Green hydrogen refers to the use of renewable energy sources to electrolyse water to produce hydrogen. India has managed to reduce its cost of solar significantly. Some of the gains have recently been ceded by imposing duties on imports from China. Despite this, price quotes for solar bids have consistently fallen, making India among the cheapest producer of solar power in the world. Globally, only about 4 per cent of hydrogen produced is through this source.

Despite this, TERI estimates a high levelised cost of hydrogen using electrolysis. "Costs of hydrogen from electrolysis today are relatively high, at around Rs 400/kg versus Rs 140-180/kg from natural gas reformation. However, as the costs of electricity and electrolysers fall, the efficiencies of electrolysers improve, and the average load factor for renewables improves, we can expect costs of green hydrogen to fall to around Rs 150/kg by 2030 and Rs 80/kg by 2050." It is here that one of the policy initiatives of the government can help reduce cost - usually grid-connected solar costs more due to wheeling charges and other charges imposed by the grid owner. The policy seeks to do away with these charges.

Transportation as a use case
Hydrogen has a high energy density by weight (over three times of gasoline) but because it's a light gas, it has almost four times less energy by volume compared to gasoline. Assume a car that delivers a mileage of 15 km/litre. Filled with liquid hydrogen, it will deliver 4 km/litre, and about half of that if one used compressed hydrogen. Compressed hydrogen requires high-pressure cylinders (which increases vehicle load and prices), and making H2 liquid requires it to be cooled below -253 oC. Hydrogen can be used as transportation fuel for buses and commercial vehicles - those can hold larger fuel tanks and stop at more frequent intervals. Similarly, because of the significant loss in conversion of energy to make hydrogen, anything that can be directly connected to electricity, should be. A comparison between battery electric vehicles (BEVs) and fuel-cell electric vehicles (FCEVs) is illustrative.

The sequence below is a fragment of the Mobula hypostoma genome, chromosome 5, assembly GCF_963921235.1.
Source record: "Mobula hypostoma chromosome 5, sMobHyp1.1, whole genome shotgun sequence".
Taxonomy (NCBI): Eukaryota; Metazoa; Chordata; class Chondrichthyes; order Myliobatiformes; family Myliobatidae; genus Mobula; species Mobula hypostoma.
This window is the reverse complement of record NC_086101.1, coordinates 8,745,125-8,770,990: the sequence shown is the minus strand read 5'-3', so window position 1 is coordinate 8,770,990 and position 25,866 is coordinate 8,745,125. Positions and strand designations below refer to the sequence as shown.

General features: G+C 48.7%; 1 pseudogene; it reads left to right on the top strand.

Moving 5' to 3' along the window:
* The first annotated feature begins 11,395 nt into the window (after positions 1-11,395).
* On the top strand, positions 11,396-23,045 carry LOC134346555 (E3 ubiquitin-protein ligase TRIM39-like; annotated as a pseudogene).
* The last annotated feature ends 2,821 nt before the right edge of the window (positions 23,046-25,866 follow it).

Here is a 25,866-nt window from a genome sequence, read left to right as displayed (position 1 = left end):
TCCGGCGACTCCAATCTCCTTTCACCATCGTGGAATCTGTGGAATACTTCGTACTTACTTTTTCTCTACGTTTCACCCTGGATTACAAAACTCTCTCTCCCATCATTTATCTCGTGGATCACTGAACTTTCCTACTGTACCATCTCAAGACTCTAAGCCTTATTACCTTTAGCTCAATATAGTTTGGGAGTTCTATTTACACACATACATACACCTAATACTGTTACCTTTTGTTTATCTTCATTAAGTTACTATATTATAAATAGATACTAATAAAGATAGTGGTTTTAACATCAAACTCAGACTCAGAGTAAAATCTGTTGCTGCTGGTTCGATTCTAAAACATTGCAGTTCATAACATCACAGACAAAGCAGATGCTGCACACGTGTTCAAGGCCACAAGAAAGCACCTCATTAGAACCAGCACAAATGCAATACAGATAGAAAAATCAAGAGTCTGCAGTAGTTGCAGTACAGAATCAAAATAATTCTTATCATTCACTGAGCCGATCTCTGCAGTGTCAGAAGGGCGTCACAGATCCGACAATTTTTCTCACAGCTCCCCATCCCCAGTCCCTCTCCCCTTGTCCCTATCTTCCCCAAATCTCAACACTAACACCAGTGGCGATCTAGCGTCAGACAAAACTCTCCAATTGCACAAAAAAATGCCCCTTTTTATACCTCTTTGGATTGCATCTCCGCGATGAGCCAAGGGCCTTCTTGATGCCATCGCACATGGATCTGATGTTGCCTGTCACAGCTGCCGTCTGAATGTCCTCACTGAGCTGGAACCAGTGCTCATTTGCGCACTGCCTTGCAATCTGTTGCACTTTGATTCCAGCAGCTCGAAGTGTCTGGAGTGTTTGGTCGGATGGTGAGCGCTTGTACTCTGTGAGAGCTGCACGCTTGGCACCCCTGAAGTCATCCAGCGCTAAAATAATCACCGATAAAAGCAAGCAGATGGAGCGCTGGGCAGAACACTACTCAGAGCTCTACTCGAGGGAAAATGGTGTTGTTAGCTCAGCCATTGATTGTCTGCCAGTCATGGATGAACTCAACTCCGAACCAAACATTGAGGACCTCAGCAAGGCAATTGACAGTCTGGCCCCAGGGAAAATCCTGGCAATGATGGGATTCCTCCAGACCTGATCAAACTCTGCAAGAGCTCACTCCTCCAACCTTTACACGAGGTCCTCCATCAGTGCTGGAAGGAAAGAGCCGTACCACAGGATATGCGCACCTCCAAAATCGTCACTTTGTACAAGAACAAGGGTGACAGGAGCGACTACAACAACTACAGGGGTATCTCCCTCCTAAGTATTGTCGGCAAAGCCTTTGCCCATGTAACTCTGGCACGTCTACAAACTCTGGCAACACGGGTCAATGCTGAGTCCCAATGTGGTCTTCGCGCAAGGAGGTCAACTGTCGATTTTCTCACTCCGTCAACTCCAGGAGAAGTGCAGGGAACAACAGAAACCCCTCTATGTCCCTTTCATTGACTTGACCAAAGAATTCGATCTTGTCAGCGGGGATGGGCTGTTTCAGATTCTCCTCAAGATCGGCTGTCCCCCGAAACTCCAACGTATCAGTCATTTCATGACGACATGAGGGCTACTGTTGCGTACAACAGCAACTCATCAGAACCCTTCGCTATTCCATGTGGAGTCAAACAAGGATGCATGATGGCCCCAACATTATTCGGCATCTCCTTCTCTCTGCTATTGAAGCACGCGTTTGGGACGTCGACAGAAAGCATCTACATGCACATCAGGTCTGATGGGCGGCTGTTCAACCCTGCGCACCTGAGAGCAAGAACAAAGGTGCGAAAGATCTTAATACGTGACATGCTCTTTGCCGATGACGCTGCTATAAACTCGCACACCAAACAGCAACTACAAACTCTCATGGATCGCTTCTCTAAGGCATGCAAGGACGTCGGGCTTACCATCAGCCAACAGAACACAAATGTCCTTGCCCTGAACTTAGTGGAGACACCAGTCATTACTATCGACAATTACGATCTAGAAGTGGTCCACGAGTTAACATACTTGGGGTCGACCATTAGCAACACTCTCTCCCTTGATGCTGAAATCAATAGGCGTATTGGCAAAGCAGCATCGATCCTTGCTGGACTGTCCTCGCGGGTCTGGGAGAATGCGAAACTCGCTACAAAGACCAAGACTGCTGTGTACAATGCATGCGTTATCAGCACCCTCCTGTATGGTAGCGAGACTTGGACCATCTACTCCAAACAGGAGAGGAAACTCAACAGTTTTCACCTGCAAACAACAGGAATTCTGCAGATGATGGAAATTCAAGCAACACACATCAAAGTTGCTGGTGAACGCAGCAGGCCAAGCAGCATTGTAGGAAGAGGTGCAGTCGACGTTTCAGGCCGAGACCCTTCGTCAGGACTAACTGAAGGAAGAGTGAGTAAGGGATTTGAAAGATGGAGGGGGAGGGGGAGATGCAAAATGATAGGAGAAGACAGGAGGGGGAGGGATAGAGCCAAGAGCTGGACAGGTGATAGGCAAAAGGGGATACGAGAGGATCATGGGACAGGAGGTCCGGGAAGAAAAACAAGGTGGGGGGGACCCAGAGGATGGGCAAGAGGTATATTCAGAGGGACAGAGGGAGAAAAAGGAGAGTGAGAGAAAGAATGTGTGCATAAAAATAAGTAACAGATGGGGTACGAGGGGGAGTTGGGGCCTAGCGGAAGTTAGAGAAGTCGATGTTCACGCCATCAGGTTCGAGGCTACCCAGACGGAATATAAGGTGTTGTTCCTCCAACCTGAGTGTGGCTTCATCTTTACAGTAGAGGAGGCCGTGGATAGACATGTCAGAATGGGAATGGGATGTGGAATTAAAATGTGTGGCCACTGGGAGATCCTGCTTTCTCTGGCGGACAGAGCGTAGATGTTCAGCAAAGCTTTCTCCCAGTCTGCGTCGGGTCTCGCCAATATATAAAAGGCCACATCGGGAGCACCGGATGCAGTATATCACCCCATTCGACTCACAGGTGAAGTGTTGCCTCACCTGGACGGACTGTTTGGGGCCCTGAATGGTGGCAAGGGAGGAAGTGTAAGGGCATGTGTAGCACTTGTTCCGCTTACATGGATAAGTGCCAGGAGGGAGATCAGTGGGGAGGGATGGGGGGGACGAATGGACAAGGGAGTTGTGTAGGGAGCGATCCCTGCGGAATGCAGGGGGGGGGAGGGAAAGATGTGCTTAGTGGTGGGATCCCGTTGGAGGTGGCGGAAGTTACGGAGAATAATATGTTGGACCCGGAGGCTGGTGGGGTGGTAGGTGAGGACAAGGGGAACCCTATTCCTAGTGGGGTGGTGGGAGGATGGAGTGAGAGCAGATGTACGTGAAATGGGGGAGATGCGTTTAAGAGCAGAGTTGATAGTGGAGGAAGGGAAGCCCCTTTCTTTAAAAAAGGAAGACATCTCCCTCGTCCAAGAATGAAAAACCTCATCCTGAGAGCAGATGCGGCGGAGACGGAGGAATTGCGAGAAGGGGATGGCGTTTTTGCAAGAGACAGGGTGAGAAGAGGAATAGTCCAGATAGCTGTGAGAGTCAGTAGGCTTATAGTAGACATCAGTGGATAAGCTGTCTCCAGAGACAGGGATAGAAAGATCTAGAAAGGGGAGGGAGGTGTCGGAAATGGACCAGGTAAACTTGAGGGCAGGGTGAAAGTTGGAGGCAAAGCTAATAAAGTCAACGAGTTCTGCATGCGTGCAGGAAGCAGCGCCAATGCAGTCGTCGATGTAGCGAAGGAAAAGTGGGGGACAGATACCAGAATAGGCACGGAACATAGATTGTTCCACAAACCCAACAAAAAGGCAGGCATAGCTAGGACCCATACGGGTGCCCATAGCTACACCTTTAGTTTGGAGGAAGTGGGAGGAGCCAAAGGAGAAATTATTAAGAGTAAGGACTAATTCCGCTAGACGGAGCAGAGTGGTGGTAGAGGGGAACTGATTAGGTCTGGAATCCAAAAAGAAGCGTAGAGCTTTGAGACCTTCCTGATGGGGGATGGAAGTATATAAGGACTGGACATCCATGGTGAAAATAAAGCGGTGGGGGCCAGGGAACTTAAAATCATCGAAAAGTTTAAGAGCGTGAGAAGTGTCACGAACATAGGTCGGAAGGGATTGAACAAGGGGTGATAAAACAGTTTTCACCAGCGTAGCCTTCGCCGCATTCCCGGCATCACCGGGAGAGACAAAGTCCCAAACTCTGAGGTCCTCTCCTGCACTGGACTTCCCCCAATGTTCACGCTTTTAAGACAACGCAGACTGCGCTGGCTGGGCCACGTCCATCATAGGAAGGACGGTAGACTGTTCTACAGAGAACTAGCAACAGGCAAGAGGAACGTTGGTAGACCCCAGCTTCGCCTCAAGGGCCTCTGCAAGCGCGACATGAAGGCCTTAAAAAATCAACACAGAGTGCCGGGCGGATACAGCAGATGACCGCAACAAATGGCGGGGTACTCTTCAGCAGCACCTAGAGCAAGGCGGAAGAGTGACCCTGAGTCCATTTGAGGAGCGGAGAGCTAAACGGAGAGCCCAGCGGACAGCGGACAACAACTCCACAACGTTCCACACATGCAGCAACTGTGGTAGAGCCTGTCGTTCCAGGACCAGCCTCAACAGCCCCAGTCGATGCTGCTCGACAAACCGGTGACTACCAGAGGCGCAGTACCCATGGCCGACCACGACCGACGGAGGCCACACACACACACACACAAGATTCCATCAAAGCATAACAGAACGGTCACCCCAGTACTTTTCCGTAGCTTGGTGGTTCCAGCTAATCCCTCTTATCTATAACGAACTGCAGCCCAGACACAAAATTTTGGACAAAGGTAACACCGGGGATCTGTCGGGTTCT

TERI points out that in FCEVs, only 22 per cent of input energy is used to power the car while in BEVs, the conversion is almost 73 per cent.

Many false dawns
Perhaps with greater urgency in achieving lower carbon emission, policy and technological developments may accelerate in finding cheaper and more efficient methods to use hydrogen. An important thing to remember is that hydrogen is not a source of energy, it's a way to transport energy. And transportation of hydrogen requires pipelines. Large green-hydrogen production facilities need to be near demand centres as pipelines to carry hydrogen can get expensive.

In India, RIL has projected an outlay of $10 billion over the next three years in developing capability across the value chain. Renew and L&T have announced a partnership to develop, execute and operate green hydrogen projects in India. Hydrogen itself is expected to drive 120 GW of renewable electricity demand by 2040.

As with every gold rush, it's the toolmakers who benefit. While the path to profitability for hydrogen fuel is unclear, the demand for solar PV, batteries, and electrolysers is definite. Investors in these 'tools' are likely to witness a smoother ride into the future.